Tuesday, September 5, 2006

Rosie Millard extols the virtues of BTL

Happy birthday, buy-to-let

The effect on the nation of the buy-to-let craze has been astonishing. Property has become regarded as a natural alternative to the classic pension. “There is now a lack of trust in the financial sector,” says Justin Urquhart Stewart, an investment specialist, “and people have looked round for something more certain. They want something they can touch, and think they understand. Property fits the bill." Analysts have predicted the private rental sector will expand from its current level to answer for 15% of all housing stock over the next 10 years. Will the small-time buy-to-let landlord be part of this growth? It’s hard to see why not. Apart from anything else, it’s the only investment that you can go and walk around in. The physical feelgood factor is probably the most important quality in buy-to-let investing.

Posted by little professor @ 01:12 AM (555 views)
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8 thoughts on “Rosie Millard extols the virtues of BTL

  • little professor says:

    Note the investment specialist’s words: people “want something they can touch, and *THINK* they understand” [my emphasis].

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  • Why does this articel not mention the following?
    1. Buy to let has to be managed. Either at cost or with personal effort.
    2. There is the potential for making losses, voids repairs, excess interest .
    3. Interest rates are rising
    4. Current Yields are low. Prices are above the median trend.
    5. It is an illiquid investment

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  • 6. Rosie Millard is a BTL invester herself

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  • Those Banks have been very, very clever and have moved the majority of investment risk from themselves to the Amateur Lanlord. The Amateur Landlord borrows a large sum and pays interest; so Banks sell more mortgages then they otherwise would have done. The Amateur Landlord takes all the risks and foots the maintenance bills – the Banks have no risk to face. If property prices crash and the Amateur Landlord can not sell, the Banks can repossess in order to recover some of their losses. From the Banks point of view, it is a dream scheme.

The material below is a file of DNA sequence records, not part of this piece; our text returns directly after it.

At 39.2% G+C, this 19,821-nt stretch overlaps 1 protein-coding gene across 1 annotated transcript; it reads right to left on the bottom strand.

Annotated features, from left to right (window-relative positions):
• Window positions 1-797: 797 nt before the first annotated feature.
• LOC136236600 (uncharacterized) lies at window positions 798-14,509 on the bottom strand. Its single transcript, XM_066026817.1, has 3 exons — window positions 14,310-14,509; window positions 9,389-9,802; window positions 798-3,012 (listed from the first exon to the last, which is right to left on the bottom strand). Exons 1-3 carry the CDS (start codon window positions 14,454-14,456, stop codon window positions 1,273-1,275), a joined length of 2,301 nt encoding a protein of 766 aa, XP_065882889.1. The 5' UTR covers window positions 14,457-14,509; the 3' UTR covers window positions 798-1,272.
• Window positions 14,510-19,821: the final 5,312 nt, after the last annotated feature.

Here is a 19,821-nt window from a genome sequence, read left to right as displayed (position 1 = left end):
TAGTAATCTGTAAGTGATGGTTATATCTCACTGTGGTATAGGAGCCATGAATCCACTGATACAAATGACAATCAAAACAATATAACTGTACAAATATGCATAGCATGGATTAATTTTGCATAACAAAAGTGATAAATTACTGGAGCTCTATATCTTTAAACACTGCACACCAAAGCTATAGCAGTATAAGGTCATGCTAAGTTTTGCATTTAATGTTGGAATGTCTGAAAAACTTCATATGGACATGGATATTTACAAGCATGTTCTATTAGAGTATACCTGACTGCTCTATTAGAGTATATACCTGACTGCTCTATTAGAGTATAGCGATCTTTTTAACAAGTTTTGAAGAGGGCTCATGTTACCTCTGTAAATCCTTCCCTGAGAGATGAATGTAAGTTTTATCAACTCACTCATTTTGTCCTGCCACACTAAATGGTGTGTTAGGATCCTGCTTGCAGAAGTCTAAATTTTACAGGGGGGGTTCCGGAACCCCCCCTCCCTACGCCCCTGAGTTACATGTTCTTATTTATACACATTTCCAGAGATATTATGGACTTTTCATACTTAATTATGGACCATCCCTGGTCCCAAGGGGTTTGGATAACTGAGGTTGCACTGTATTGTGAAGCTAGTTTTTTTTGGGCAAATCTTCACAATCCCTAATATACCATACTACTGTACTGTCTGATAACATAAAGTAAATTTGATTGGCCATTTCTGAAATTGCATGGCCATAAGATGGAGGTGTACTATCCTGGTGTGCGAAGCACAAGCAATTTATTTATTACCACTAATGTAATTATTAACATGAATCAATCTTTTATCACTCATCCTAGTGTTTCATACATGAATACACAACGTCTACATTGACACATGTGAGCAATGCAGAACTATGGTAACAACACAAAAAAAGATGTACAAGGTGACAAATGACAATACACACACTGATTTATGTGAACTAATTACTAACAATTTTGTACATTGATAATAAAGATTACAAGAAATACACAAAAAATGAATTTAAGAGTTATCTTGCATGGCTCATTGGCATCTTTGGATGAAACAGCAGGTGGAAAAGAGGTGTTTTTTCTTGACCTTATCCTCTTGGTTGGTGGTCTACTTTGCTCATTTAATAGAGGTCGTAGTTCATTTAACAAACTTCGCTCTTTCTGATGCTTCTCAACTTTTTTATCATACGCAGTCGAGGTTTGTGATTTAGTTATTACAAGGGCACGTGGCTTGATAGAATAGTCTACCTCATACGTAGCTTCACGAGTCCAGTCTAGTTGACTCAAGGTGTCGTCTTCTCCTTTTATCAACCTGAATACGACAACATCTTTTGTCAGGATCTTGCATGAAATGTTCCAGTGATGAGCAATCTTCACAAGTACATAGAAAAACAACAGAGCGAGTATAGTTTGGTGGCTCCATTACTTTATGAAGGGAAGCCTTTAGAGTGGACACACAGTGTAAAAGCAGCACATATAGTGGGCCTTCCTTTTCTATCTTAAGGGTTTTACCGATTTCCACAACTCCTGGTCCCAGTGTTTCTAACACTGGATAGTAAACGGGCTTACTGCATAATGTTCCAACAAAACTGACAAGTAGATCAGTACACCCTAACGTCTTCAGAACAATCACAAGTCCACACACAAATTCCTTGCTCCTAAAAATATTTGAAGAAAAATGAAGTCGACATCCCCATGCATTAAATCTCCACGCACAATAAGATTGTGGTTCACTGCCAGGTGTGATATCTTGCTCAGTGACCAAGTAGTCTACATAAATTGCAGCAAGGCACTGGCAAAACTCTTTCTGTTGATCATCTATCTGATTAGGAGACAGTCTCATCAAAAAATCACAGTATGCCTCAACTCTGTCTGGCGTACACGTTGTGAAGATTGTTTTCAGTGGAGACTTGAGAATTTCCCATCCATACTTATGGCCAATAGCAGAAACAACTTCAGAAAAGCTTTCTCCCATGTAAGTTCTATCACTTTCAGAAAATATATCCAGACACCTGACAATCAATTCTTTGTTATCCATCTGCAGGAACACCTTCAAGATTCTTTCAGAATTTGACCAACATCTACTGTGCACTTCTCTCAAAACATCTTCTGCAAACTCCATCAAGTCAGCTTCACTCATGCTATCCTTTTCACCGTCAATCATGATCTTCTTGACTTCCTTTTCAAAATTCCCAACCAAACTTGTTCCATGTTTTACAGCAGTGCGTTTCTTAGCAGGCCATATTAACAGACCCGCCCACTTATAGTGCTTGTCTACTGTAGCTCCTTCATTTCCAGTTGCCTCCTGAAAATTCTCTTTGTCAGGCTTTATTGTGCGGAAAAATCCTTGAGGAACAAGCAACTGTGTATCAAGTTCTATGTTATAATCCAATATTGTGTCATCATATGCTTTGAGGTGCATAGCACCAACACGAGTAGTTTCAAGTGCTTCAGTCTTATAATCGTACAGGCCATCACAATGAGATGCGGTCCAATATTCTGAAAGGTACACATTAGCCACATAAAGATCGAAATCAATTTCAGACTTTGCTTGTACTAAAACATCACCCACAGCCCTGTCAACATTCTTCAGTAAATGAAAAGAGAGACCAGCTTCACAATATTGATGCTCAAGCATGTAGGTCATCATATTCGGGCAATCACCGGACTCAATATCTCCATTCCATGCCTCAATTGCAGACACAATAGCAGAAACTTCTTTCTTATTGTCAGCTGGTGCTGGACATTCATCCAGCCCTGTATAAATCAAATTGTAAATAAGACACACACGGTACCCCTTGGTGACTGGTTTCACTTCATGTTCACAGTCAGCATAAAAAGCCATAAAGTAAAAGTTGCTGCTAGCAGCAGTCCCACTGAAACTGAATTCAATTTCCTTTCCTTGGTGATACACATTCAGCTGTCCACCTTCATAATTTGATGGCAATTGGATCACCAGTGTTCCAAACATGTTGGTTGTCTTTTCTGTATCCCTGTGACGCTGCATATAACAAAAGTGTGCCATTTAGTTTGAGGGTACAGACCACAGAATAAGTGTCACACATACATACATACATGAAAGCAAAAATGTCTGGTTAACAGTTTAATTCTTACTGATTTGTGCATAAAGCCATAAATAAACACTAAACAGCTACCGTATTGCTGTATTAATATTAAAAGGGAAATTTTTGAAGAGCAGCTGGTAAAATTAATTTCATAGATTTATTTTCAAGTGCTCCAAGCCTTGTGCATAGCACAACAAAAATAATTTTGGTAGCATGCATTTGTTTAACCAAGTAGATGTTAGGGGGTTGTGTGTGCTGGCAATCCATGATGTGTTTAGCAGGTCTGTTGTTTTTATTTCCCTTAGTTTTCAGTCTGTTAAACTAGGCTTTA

Sadly the mentality of the stock trading floor now stalks the housing market of the UK. Is this a good thing?

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  • talking rot. In a bank there are staff responsible for “selling products”. They are bonused on how much they sell. They do not care is the debts go bad because by the time this happens they have banked their cash and moved on. Therefore whatever the long term effect they will sell.
    I believe if in fact a crash does come it would have a serious destabilishing effect on the banks as there capital ratios would be eroded. Currently we are tracking around 30% above the MV trend for properties. If there is a short term reversion to trend and repossessions rise the banks exposure could be significant.

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  • bald man,

    Don’t the banks repackage the debt and sell it to hedge funds?

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  • No doubt Millard is struggling to sell off her portfolio of BTL. I wonder how much the “hassle” factor will cause people to tire of BTL. I know two people this year who have got out of BTL purely because it’s more hassle than what it is worth.

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  • The very fact that it has been such an astonishing ‘craze’ is evidence enough for me as to how it will end.

    New BTL investers are either very rich, or very stupid.

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